We hypothesized that the anterior insular cortex, rather than anterior cingulate cortex, is necessary for empathetic pain processing. To test this hypothesis, we first conducted a quantitative meta-analysis of 28 functional MRI studies on empathetic pain to localize the exact locations of anterior insular and anterior cingulate cortices associated with empathetic pain perception. We then assessed empathetic pain processing using a perceiving-other-person’s pain paradigm (Gu et al., 2010) in three rare patients with focal anterior insular cortex lesions and three patients with focal dorsal anterior cingulate cortex lesions whose lesion locations overlapped with the anterior insular cortex and anterior cingulate cortex clusters identified in the meta-analysis, and compared them with six patients with focal lesions in areas other than anterior insular or anterior cingulate cortices (brain-damaged controls) and 14 neurologically intact matched controls. We examined both explicit and implicit pain perception because previous studies suggest that explicit and implicit emotional processes might be subserved by different neural substrates (Critchley et al., 2000). We measured explicit pain perception by requiring the subject to attend to and evaluate the emotional state of another individual, while we assessed implicit pain perception by instructing the subject to attend to a pain-irrelevant dimension of the event when watching others’ suffering. We predicted that patients with anterior insular cortex lesions, but not patients with dorsal anterior cingulate cortex lesions, would show deficits in both explicit and implicit empathetic pain processing.

Materials and methods

Activation likelihood estimation meta-analysis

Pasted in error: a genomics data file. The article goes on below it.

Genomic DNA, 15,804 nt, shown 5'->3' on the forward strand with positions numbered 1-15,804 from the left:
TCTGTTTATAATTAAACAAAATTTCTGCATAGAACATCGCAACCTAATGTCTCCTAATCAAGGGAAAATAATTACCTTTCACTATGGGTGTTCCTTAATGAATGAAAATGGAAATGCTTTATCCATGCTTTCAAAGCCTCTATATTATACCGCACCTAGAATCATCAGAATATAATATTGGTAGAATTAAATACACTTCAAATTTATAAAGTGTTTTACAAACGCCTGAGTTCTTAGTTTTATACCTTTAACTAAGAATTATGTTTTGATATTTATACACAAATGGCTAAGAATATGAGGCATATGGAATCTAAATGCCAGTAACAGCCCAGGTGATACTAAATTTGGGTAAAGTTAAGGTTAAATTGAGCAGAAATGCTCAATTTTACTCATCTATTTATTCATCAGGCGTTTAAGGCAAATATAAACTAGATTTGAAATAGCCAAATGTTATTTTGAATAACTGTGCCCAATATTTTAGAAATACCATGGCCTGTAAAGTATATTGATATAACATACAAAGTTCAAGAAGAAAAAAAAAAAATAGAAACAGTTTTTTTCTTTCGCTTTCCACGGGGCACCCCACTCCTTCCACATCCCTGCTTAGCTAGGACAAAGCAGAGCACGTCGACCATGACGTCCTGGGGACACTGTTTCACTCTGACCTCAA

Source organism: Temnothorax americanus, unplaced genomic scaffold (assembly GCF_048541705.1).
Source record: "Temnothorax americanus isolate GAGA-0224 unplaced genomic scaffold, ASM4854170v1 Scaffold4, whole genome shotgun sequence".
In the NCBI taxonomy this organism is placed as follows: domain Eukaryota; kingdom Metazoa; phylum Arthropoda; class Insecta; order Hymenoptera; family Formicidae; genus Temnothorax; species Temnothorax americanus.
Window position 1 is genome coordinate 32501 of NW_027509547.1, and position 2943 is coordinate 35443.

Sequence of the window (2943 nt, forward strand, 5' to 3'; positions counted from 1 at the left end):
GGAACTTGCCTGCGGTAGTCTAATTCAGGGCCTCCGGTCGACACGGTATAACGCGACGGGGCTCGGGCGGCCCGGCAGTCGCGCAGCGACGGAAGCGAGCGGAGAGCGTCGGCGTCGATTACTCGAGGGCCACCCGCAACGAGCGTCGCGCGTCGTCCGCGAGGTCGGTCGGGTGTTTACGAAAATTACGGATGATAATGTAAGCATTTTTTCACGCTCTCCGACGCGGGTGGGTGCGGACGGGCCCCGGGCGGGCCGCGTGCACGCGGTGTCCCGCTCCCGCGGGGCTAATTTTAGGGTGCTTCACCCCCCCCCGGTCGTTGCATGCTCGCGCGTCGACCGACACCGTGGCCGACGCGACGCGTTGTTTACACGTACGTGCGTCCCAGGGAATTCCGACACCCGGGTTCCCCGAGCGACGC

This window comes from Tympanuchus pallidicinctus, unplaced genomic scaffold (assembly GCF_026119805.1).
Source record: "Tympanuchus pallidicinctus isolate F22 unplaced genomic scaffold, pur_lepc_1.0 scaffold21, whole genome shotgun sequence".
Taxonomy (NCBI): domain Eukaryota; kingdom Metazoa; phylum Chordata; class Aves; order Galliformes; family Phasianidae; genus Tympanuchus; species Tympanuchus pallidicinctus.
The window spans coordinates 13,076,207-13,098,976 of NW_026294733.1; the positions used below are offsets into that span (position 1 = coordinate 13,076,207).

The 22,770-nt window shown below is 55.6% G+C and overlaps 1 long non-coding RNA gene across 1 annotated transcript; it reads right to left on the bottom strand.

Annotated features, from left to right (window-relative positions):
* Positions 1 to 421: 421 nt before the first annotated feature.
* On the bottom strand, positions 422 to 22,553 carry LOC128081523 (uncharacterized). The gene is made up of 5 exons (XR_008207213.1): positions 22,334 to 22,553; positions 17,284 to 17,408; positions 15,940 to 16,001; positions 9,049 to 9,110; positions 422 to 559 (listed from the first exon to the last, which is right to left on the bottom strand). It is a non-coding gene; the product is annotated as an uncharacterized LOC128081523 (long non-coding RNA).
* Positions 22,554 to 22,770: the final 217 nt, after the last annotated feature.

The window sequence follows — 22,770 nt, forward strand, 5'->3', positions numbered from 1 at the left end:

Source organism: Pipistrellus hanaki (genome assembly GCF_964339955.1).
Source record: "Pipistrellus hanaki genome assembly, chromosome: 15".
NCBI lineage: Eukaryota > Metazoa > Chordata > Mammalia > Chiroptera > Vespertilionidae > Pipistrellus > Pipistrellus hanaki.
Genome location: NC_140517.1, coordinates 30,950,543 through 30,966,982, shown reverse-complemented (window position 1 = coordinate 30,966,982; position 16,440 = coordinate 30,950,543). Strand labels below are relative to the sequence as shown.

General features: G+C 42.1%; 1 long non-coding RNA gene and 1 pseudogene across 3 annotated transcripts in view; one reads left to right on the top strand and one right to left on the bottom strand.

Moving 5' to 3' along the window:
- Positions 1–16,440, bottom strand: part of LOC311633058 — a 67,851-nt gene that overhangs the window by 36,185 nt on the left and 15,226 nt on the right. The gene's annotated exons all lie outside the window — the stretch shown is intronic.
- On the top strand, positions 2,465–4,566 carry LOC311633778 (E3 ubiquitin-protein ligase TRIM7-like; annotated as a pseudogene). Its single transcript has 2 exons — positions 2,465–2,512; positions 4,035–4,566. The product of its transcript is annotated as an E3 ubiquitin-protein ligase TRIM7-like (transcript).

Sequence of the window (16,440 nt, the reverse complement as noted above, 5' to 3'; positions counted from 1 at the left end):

To localize the key brain regions associated with empathetic pain processing, we first conducted a coordinate-based meta-analysis (Salimi-Khorshidi et al., 2009) on 28 functional MRI studies on empathetic pain using activation likelihood estimation (ALE) (Turkeltaub et al., 2002; Laird et al., 2005; Eickhoff et al., 2009) to achieve an unbiased quantification of the neural substrates underlying empathetic pain in healthy adults (see Supplementary Table 1 for included studies). ALE assesses the overlap among all foci included in a meta-analysis by modelling them as 3D Gaussian distributions (Turkeltaub et al., 2002; Laird et al., 2005; Eickhoff et al., 2009). During the data extraction stage, studies were grouped by different spatial normalization schemes according to GingerALE coordinate transformation (http://brainmap.org, Research Imaging Center of the University of Texas Health Science Center): using a Talairach native template; using FSL (FMRIB Software Library, http://www.fmrib.ox.ac.uk/fsl), SPM (Statistical Parametric Mapping, http://www.fil.ion.ucl.ac.uk/spm) or other programs to report Montreal Neurological Institute (MNI) coordinates; or using Brett methods to convert MNI into Talairach space (http://www.mrc-cbu.cam.ac.uk/Imaging/mnispace.html). Coordinate transformations were needed for the latter two groups. For studies using MNI, we converted the MNI coordinates into the Talairach space (icbm2tal); for studies using Brett–Talairach transformation, the coordinates were back-transformed to MNI (tal2icbm) and then transformed to Talairach again. A master list of all studies (foci and experiments/contrasts) was created by combining all coordinates in the Talairach space that could be readily entered into GingerALE 2.0 for ALE meta-analysis. The original ALE method implemented in earlier GingerALE versions (Laird et al., 2005) treats activated foci of brain regions as 3D Gaussian probability distributions centred at the given coordinates instead of points. ALE maps are obtained through computing the activation probability for each voxel. Permutation tests are then conducted to differentiate true activations from random clusters. The distribution of ALE scores obtained from thousands of permutation tests then generates P-values to the experimental values. The revised version of ALE implemented in GingerALE 2.0 (Eickhoff et al., 2009) used in the current meta-analysis has improved the meta-analysis algorithm by incorporating the size of the probability distributions by taking into account the sample size of each study and by utilizing random-effect rather than fixed-effect inference by testing the above-chance clustering between experiments/contrasts rather than the above-chance clustering among foci. We used a threshold of false-discovery rate P < 0.05 and cluster size > 30 voxels (2 × 2 × 2 mm each voxel, 240 mm3) to protect against false positives of multiple comparisons for the analysis.